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Figure 13. FTIR spectra of CO2 absorption.

The wavelength range lies between 400 and 4,000 cm-1. Generally the band presents at 3400 cm-1, represent the absorption of CO2 molecule in zeolite concrete. Figure 13 indicates that a majority of CO2 adsorbed in the pores of the zeolite in a linear complex with the exchangeable cation, as indicated by the intense absorption band near 3444.87 cm−1. Most interestingly is the formation of carbonate and bicarbonate on the external surface of zeolites as indicated by the presence of several broad absorption bands in the 1000-1500 cm−1 regions, suggesting unique sites for CO2 adsorption on the surface of the zeolite concrete?

Keywords

Zeolite • Carbon dioxide • Air pollution • Eco-friendly • Sequestration • Strength

Introduction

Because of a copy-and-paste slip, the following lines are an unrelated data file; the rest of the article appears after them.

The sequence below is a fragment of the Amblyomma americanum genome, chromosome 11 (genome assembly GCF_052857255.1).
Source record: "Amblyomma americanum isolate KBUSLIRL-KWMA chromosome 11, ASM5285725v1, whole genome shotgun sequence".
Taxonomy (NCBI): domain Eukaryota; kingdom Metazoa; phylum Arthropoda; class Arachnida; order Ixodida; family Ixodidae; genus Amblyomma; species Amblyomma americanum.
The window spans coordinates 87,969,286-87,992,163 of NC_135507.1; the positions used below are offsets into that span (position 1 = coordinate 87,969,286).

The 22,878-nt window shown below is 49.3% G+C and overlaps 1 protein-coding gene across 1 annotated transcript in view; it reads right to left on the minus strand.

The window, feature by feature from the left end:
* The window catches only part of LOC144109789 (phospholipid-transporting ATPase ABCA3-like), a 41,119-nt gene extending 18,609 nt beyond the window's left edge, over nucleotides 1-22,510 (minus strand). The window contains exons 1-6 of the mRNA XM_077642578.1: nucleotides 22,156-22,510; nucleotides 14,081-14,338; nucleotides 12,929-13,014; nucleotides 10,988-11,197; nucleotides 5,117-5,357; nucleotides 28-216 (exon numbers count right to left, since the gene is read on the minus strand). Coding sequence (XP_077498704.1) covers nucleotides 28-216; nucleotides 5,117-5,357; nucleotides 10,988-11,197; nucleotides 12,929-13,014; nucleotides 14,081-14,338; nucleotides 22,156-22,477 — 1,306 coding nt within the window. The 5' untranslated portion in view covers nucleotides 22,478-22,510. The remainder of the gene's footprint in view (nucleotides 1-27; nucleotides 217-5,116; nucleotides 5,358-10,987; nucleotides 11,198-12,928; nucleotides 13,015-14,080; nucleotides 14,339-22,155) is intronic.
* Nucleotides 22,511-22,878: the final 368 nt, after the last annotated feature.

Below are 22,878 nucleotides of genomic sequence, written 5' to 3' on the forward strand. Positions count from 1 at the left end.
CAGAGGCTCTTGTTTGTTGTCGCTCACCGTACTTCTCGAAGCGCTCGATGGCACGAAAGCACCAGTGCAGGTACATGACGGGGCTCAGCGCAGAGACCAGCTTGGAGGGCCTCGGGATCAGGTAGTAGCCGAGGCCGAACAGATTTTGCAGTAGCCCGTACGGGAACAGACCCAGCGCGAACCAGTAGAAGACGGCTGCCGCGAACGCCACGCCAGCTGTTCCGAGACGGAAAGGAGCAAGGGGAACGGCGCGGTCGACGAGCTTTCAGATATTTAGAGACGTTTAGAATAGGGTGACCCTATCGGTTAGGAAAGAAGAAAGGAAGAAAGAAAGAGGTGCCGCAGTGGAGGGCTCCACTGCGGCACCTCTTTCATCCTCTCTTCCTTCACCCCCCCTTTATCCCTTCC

With the increase in population, the demand for the construction increases. Thereby the production of cement based construction materials increases which emit more Carbondioxide into the atmosphere. Also with the increase in population the demand for the own vehicle increases. This leads to more vehicle emissions of Carbondioxide and other toxic gases into the atmosphere and pollute the atmosphere. Among all greenhouse gas emissions, carbon dioxide (CO2) emissions are considered as the most serious concerns [1]. Carbon-dioxide, the main greenhouse gas emission, traps heat in the atmosphere and contribute to climate change. There exists an urgent need for the recovery or reduction in CO2 emissions or recycling of CO2 and effective utilization of Carbondioxide. CO2 from the atmosphere is to be trapped and deposited in a reservoir either beneath the earth or under ocean or on the construction material is known as the carbon sequestration [2]. The capacity for carbon capture and storage (CCS) in geologic formation is approximately 1 million tonnes per year per site [3]. Carbon-dioxide may be utilized in concrete blocks and bricks production as equivalent to carbon sequestration [4]. The direct and indirect emission coefficient of Carbondioxide from cement industry is 58.2% [5]. Trees and plants play a major role as absorber of the Carbondioxide through photosynthesis [6]. Because of urbanization, many green lands were replaced with several cement based constructions. Therefore, it is important to absorb large volume of carbon dioxide from the atmosphere in cement based structures other than the trees. Hence the need for these cement based structures are to be designed to minimize the Carbondioxide emissions from the structure and serve other useful purposes in addition to shelter as shown in Figure 1.